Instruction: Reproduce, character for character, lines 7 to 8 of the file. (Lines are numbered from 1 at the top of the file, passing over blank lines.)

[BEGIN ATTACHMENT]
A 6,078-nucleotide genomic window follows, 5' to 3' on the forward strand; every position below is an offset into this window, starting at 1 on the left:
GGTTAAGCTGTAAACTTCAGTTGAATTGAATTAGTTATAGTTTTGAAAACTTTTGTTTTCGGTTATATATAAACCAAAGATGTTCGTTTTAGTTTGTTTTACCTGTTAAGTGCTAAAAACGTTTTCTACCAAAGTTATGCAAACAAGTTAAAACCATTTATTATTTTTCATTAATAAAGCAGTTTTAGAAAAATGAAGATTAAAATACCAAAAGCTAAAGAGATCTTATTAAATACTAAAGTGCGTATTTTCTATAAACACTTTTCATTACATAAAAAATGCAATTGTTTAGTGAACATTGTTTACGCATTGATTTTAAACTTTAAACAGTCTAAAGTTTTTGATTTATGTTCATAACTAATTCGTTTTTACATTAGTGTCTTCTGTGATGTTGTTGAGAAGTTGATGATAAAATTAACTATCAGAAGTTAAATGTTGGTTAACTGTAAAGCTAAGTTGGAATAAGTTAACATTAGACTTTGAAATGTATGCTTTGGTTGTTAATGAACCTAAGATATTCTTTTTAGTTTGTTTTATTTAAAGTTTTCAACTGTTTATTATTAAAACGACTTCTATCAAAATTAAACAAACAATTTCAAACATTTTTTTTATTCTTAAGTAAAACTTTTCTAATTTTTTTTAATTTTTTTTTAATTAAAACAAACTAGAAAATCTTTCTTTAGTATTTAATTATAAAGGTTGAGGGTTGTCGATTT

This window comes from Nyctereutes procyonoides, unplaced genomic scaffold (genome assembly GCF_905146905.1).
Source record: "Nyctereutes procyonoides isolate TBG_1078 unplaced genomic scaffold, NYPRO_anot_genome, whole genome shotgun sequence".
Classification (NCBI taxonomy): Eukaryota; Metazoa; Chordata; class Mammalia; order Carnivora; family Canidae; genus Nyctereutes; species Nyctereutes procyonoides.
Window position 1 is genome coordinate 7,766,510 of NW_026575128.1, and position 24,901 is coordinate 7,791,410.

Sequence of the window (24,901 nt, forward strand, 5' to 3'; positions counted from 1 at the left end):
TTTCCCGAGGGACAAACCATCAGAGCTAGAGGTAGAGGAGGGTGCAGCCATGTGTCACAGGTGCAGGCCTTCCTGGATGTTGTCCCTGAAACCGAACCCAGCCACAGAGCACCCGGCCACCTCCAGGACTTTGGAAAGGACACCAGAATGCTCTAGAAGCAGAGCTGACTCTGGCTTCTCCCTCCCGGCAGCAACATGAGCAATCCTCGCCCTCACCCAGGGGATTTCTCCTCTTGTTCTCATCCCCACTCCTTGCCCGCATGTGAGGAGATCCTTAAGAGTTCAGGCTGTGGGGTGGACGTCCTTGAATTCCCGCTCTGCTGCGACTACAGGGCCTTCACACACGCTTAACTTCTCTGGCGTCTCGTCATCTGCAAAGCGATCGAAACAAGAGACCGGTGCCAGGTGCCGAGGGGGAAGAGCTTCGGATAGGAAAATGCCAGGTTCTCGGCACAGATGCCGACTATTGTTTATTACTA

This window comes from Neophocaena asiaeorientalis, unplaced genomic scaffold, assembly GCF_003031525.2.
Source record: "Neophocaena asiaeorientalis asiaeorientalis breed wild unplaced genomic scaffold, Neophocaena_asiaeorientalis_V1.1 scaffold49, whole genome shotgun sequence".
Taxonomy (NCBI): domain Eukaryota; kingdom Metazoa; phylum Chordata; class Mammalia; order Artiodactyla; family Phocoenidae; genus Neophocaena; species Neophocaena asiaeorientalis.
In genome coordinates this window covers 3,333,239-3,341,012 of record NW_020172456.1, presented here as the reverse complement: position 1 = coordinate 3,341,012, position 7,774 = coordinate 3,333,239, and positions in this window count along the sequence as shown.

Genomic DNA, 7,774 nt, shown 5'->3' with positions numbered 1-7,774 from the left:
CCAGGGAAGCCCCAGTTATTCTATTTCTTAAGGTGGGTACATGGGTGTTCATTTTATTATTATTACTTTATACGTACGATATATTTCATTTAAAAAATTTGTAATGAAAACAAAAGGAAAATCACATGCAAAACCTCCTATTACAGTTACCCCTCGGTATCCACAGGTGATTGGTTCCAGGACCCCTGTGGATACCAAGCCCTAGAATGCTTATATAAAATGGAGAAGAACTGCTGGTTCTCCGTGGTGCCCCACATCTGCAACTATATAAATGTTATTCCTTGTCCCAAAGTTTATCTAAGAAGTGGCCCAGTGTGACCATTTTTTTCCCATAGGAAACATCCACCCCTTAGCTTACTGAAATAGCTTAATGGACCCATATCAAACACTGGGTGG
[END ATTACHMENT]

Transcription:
Sequence of the window (24,901 nt, forward strand, 5' to 3'; positions counted from 1 at the left end):
TTTCCCGAGGGACAAACCATCAGAGCTAGAGGTAGAGGAGGGTGCAGCCATGTGTCACAGGTGCAGGCCTTCCTGGATGTTGTCCCTGAAACCGAACCCAGCCACAGAGCACCCGGCCACCTCCAGGACTTTGGAAAGGACACCAGAATGCTCTAGAAGCAGAGCTGACTCTGGCTTCTCCCTCCCGGCAGCAACATGAGCAATCCTCGCCCTCACCCAGGGGATTTCTCCTCTTGTTCTCATCCCCACTCCTTGCCCGCATGTGAGGAGATCCTTAAGAGTTCAGGCTGTGGGGTGGACGTCCTTGAATTCCCGCTCTGCTGCGACTACAGGGCCTTCACACACGCTTAACTTCTCTGGCGTCTCGTCATCTGCAAAGCGATCGAAACAAGAGACCGGTGCCAGGTGCCGAGGGGGAAGAGCTTCGGATAGGAAAATGCCAGGTTCTCGGCACAGATGCCGACTATTGTTTATTACTA